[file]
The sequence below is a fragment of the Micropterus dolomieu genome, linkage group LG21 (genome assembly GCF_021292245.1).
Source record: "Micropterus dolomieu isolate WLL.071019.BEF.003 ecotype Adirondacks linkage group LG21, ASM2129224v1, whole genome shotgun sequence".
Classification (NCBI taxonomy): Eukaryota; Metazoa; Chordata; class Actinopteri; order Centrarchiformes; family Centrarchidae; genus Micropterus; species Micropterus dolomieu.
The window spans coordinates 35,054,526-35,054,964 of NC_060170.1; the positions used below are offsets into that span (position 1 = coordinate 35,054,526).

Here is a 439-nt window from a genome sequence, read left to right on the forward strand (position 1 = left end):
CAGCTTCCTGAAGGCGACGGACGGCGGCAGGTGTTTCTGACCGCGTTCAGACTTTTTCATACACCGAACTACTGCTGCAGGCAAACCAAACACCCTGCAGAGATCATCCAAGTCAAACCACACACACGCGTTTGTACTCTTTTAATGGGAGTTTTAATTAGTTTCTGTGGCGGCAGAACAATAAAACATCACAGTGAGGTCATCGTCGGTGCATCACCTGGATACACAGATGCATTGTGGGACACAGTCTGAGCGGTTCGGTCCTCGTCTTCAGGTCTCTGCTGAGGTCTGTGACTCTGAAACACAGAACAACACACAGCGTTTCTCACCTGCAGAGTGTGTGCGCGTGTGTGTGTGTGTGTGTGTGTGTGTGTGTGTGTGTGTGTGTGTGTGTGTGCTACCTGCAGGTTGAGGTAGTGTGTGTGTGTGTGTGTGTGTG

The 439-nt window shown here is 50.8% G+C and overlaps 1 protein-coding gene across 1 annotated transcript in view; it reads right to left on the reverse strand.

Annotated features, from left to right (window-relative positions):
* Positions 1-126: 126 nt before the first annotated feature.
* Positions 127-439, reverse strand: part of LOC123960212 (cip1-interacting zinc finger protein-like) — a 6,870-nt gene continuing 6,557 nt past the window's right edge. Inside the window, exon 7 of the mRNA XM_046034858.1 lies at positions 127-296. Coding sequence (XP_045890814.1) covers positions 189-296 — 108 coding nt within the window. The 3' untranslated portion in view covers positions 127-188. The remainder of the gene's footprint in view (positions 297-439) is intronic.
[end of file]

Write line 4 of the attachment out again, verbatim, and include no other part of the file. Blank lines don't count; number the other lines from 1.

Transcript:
The window spans coordinates 35,054,526-35,054,964 of NC_060170.1; the positions used below are offsets into that span (position 1 = coordinate 35,054,526).